będąc

I still don't know what it means, but with your explanation, I should be a step closer to finding out. Thanks again.
mafketis 25 | 9,342
1 Apr 2009 #22
My favorite Polish textbook is the grammar heavy Teach Yourself Polish by M. Corbridge-Patkaniowska.

This is the original book and not the audio-lingual mish mash which is not related at all.

będąc = being, as in

Being tired, I decided to go to bed.

Będąc zmęczony, postanowiłem pójść spać.
osiol 55 | 3,922
1 Apr 2009 #23
My favorite Polish textbook is the grammar heavy Teach Yourself Polish by M. Corbridge-Patkaniowska.

This is the original book and not the audio-lingual mish mash which is not related at all.

I thought you were quoting me when I saw these words on the latest threads page. This is the exact book I have, published some time in the 1960s. But I haven't seen any reference to adjectival or adverbial participles. Another thing not found within this book is conditionals. Consequently, these are two of the subjects I struggle with.

Będąc zmęczony, postanowiłem pójść spać.

Having written all that, you would most likely be a bit tired.
mafketis 25 | 9,342
1 Apr 2009 #24
But I haven't seen any reference to adjectival or adverbial participles. Another thing not found within this book is conditionals. Consequently, these are two of the subjects I struggle with.

I'm sure there are conditionals in the book (maybe labelled as something else) I don't remember if/how participles are covered.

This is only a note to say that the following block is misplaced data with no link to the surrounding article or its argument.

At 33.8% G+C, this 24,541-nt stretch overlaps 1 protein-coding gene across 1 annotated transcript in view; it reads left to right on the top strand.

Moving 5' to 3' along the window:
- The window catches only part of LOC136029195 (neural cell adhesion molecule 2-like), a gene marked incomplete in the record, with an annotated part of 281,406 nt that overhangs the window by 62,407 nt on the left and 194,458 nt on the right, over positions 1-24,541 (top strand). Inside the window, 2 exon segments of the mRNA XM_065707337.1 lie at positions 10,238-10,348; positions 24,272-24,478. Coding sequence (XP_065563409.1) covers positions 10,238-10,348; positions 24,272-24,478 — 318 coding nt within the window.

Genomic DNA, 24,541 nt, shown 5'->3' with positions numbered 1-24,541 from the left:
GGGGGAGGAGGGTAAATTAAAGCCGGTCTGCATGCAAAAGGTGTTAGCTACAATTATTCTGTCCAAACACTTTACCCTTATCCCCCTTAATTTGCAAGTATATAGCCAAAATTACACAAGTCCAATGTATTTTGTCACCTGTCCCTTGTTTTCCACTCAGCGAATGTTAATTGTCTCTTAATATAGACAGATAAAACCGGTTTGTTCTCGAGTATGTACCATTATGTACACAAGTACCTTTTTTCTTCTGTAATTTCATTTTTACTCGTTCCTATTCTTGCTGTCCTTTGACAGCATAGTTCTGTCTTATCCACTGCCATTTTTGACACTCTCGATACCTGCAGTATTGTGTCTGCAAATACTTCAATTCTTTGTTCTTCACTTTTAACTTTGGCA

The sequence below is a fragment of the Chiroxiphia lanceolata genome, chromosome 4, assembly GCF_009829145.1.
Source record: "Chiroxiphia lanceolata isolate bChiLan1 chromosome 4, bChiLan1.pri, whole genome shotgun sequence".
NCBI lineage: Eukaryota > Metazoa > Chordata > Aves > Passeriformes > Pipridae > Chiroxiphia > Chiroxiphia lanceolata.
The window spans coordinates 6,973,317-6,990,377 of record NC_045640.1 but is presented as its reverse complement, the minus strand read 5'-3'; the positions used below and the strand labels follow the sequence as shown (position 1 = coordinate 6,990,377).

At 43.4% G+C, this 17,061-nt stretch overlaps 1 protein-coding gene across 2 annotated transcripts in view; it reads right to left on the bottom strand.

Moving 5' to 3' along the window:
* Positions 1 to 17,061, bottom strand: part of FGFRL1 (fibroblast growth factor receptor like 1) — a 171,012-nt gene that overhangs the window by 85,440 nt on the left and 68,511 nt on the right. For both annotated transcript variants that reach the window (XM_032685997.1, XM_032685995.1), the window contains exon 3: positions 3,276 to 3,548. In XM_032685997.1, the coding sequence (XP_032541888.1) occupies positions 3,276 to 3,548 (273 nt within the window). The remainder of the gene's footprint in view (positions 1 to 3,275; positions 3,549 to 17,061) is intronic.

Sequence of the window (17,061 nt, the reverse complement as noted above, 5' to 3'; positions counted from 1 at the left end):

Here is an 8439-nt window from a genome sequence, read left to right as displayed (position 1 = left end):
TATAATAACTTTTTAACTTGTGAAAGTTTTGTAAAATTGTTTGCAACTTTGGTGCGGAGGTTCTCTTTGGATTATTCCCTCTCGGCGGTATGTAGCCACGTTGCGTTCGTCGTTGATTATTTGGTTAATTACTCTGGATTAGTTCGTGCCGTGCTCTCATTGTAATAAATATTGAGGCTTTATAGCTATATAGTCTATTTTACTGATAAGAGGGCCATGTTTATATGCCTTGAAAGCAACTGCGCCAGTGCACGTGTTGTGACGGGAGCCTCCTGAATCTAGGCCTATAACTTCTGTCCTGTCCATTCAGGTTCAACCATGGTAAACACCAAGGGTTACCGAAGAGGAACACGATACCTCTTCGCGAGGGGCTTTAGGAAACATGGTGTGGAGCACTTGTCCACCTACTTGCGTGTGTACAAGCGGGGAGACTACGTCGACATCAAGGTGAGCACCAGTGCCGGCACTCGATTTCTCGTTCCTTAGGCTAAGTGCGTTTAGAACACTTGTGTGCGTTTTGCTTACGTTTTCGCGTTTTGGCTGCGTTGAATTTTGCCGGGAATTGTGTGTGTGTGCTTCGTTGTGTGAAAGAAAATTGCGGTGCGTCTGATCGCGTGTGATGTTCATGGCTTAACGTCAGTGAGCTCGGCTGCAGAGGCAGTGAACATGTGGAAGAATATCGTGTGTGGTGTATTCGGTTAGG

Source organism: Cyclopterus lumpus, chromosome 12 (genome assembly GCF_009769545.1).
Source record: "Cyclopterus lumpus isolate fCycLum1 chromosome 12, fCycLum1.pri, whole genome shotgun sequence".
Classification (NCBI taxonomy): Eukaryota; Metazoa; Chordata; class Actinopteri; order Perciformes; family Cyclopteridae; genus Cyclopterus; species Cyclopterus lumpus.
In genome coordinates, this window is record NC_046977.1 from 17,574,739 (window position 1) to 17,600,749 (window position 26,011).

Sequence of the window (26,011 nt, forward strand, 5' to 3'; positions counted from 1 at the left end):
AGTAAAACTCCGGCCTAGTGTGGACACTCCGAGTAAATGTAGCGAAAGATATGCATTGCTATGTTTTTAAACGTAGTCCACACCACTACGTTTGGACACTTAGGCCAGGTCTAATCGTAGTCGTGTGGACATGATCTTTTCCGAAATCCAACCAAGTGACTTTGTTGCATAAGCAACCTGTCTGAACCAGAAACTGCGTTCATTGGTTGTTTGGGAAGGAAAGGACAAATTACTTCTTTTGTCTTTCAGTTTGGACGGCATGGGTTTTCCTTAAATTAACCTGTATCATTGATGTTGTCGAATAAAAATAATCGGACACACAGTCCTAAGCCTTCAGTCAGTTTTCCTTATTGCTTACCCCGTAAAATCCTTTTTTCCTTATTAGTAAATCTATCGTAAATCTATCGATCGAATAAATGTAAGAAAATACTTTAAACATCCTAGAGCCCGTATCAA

On the other hand she spends time on transposition of endings which is pretty much dead in modern Polish (so you can ignore it! wheeee).
osiol 55 | 3,922
1 Apr 2009 #25
so you can ignore it! wheeee

I refuse to ignore it. When people talk about things in language no longer being used, there is always someone still using it. Transposition of endings: this would be like when one of my colleagues asked me "zdrowyś?" I also hear the vocative in use. Do people assume that the only Polish to learn is the Polish of young urban people? Plenty of Poles working in the UK are old and come from small villages in the east of Poland, where I imagine the continuity of Polish habitation is much stronger and longer than in the west of the country.

It's useful to know linguistic features that are no longer in common usage because although they're not in common usage, they are still in some usage, and even if they are not going to feature in the kind of language I attempt to speak, I'd rather not get tripped up by them. In any case, my English is not always up to the minute. I even have quite a good handle on thee, thou, ye and you, older English word endings like -st and -th, and these are normally only found in old texts such as Shakespeare and the Bible, but may still be heard in English dialects, even if this usage is now extremely limited.